By Kara Murray

Disclaimer: photos in this post contain sensitive language.

The Violence Against Women Prevention Program (VAWPP) is hosting a social media and chalking campaign that seeks to raise awareness about the frequency of gender-based street harassment called Catcalls of UConn.

The campaign was inspired by an Instagram account called Catcalls of NYC which invites its followers to submit messages about their experiences with street harassment along with the location where it occurred.

The owner of the account, Sophie Sandberg, then goes to the spot, writes the catcall in chalk and takes a picture to post to Instagram.  

One comment submitted by an anonymous person. (Photo: UConn Women’s Center)

The four ambassadors of the VAWPP at the University of Connecticut made the decision to do the campaign specifically during April, which is Sexual Assault Awareness Month.

A form for students to submit catcalls can be accessed through a link on the Women’s Center Facebook page. While submissions were supposed to end on April 10, they will now be open until the end of the month due to the inclement weather.

The catcalls will be chalked and pictures will be posted to the UConn Women’s Center Instagram account, Asadie Walters, one of the program’s ambassadors, said.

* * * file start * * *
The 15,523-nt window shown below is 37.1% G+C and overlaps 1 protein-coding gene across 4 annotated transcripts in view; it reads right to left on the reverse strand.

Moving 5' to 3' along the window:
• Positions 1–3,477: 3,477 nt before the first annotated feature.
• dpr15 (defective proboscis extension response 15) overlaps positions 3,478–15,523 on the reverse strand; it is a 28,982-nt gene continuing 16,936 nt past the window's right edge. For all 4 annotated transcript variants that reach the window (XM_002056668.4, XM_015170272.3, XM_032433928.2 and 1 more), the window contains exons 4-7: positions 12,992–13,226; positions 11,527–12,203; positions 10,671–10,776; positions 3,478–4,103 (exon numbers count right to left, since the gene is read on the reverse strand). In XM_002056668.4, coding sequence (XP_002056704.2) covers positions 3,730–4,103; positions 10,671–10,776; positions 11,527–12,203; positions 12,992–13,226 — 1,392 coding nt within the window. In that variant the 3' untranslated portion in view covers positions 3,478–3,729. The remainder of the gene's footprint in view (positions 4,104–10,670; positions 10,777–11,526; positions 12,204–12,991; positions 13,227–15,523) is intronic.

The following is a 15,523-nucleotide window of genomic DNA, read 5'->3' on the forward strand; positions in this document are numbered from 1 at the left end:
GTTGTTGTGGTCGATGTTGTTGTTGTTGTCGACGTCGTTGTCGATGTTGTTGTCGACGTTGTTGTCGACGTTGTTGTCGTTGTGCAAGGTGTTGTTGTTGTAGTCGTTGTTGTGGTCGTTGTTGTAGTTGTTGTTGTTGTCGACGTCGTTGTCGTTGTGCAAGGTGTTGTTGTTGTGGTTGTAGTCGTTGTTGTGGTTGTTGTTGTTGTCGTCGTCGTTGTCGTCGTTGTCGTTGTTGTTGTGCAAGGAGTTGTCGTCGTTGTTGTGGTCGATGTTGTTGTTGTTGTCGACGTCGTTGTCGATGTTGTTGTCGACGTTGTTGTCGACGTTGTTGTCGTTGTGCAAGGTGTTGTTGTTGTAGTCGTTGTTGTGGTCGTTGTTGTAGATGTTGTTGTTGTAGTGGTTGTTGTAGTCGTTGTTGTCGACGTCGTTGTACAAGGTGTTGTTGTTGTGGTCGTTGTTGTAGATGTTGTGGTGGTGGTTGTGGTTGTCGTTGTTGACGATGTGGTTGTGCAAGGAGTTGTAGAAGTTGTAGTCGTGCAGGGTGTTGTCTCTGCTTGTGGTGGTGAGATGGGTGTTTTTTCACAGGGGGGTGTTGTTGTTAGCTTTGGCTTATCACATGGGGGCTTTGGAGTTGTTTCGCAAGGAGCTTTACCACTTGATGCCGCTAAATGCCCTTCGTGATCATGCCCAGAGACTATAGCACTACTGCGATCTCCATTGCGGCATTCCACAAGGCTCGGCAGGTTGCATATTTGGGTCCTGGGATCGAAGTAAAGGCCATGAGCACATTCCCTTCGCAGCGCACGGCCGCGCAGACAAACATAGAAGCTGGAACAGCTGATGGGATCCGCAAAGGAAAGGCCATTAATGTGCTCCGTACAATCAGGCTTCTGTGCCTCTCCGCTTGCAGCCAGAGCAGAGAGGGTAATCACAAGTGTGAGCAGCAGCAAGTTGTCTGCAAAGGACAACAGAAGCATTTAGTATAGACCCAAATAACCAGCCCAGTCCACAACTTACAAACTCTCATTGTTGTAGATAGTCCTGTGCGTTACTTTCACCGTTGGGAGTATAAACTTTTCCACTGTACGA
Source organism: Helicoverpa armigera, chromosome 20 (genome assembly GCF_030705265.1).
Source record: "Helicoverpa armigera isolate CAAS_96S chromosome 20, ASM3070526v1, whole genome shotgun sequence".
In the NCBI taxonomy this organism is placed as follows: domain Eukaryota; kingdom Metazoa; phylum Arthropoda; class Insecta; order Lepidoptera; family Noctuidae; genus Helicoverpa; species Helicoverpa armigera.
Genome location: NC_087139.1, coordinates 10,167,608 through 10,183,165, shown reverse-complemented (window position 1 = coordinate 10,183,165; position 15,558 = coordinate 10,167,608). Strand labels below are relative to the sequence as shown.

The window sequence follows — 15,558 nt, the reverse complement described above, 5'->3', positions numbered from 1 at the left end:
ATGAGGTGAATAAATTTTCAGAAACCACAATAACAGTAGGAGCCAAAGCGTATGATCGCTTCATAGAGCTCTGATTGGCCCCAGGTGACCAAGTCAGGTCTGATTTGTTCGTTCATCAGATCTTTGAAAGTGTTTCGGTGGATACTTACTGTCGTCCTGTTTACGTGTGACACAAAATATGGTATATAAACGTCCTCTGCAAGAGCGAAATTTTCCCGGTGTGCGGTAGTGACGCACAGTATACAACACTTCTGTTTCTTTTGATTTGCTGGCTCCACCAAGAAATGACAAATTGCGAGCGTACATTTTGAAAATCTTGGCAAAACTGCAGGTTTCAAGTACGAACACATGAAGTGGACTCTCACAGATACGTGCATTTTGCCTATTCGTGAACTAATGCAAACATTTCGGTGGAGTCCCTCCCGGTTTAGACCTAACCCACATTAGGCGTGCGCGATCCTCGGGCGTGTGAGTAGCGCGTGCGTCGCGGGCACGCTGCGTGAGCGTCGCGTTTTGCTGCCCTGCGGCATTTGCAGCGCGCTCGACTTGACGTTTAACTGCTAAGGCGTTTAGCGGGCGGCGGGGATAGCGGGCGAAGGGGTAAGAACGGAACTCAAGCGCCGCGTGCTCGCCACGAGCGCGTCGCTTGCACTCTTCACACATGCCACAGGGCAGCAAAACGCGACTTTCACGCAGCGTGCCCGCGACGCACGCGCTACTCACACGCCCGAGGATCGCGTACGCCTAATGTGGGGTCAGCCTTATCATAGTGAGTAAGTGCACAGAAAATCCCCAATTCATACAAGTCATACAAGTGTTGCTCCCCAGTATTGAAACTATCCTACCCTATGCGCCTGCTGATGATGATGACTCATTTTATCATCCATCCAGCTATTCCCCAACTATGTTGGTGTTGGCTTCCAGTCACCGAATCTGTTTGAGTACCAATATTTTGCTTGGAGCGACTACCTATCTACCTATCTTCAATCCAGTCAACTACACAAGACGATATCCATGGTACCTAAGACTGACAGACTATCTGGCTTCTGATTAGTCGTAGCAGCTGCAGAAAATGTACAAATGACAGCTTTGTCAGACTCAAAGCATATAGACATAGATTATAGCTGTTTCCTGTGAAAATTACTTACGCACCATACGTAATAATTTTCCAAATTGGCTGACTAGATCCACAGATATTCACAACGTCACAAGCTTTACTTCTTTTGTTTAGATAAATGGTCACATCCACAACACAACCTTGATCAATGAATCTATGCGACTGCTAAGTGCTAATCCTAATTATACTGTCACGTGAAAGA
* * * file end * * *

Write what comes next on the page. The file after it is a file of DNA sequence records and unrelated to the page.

Over 30 people have submitted catcalls so far, but at least two anonymous people have already spoken out against the campaign, believing it is unnecessary to have at UConn, Walters said.

The catcalls submitted range from rude to extremely vulgar. (Photo: UConn Women’s Center)

“But through statistics and the other responses that we got, a large majority of women and gender non-conforming folk are affected by catcalling on this campus and across the globe,” Walters said.

The VAWPP hopes to draw attention to how many people experience street harassment on a day-to-day basis, especially on college campuses.

“Some people think things don’t exist just because it doesn’t happen to them,” Walters said. “But it happens to a lot of people still.”